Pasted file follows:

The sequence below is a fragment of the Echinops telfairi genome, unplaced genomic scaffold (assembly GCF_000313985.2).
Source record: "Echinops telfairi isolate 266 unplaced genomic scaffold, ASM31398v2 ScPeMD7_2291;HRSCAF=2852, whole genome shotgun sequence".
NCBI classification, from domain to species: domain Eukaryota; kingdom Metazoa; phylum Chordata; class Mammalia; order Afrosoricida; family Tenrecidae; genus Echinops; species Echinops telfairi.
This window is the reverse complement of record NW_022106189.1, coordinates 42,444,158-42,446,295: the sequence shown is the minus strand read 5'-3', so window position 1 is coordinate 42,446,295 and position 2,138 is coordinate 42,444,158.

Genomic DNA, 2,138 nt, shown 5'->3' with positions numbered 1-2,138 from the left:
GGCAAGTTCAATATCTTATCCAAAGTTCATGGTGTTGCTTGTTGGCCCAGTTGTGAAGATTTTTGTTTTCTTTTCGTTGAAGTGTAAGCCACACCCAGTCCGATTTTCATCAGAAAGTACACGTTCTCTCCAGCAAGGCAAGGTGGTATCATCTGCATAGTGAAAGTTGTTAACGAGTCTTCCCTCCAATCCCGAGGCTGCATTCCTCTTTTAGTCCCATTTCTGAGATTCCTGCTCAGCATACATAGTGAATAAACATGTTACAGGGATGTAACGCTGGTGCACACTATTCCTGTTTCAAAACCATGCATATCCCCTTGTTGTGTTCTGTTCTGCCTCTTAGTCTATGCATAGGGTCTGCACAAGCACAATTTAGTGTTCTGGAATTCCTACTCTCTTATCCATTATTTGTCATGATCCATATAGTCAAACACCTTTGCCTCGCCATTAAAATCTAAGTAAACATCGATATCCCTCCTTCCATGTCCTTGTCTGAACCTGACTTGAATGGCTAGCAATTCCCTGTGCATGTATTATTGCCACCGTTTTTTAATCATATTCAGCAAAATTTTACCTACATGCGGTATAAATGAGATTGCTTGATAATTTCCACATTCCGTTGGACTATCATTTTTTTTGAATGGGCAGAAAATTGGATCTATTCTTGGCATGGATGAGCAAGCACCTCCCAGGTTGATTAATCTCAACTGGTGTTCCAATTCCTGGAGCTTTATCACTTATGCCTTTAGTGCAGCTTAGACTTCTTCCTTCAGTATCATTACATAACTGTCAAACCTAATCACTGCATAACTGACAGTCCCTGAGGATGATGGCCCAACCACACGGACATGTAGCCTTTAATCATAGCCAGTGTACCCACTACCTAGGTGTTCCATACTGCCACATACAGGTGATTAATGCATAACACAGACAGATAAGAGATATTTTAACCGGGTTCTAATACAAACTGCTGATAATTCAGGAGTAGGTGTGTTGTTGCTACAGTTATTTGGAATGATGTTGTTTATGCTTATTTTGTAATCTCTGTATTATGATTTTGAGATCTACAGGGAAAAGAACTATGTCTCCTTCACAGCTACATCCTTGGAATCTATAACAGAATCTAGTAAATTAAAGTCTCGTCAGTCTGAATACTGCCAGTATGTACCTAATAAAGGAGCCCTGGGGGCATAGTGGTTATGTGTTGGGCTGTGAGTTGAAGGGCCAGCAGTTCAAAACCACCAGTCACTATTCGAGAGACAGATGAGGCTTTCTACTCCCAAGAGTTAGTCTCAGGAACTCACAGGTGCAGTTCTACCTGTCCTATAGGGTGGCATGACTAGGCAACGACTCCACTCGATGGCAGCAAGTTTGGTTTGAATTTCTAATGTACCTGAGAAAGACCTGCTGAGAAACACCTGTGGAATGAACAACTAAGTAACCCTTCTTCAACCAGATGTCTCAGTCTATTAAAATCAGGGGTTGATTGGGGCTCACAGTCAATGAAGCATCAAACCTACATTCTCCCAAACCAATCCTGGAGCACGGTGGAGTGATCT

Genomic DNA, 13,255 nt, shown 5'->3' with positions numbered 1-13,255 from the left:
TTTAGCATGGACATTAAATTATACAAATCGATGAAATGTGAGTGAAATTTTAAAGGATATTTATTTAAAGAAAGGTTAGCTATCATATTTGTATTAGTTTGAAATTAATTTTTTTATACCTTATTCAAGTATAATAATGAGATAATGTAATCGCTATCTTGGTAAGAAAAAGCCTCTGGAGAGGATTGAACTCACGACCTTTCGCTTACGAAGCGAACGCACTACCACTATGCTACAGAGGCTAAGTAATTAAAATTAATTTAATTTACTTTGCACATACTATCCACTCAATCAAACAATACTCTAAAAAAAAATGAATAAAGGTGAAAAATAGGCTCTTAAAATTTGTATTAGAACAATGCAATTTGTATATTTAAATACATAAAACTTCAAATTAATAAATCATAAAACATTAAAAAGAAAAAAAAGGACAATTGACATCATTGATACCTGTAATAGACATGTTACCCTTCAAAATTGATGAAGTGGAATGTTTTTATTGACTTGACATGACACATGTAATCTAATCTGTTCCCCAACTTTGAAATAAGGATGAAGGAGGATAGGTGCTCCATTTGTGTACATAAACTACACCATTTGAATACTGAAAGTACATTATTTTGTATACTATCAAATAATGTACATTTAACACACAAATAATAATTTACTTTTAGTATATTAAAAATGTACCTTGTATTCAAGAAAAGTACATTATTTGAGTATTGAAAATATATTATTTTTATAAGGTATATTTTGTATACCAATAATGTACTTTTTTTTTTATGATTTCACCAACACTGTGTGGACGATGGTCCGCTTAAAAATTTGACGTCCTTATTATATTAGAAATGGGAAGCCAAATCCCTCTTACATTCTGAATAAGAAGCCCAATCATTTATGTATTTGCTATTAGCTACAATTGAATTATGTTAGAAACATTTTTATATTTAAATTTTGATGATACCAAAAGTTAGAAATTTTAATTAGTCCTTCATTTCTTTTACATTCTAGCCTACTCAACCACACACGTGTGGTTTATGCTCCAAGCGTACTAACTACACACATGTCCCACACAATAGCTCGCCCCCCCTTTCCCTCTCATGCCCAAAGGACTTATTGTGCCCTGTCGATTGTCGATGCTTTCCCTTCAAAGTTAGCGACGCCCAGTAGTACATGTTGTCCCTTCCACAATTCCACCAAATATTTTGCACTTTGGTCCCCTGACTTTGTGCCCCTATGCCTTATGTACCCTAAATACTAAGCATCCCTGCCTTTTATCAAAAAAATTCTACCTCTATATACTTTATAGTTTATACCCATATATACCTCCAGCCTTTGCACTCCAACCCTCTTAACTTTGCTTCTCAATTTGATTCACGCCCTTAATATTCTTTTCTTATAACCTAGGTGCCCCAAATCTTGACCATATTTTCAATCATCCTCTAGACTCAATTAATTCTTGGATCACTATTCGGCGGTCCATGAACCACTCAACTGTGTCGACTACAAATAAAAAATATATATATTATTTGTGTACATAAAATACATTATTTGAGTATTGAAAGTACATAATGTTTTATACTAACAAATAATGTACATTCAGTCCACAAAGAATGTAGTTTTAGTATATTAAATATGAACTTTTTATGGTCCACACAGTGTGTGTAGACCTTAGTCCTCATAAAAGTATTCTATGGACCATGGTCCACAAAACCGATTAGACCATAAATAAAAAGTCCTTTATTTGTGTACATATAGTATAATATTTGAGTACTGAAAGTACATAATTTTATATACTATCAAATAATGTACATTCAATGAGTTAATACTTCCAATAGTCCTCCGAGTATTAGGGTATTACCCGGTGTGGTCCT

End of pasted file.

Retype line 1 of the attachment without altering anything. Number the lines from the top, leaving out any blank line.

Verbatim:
The sequence below is a fragment of the Echinops telfairi genome, unplaced genomic scaffold (assembly GCF_000313985.2).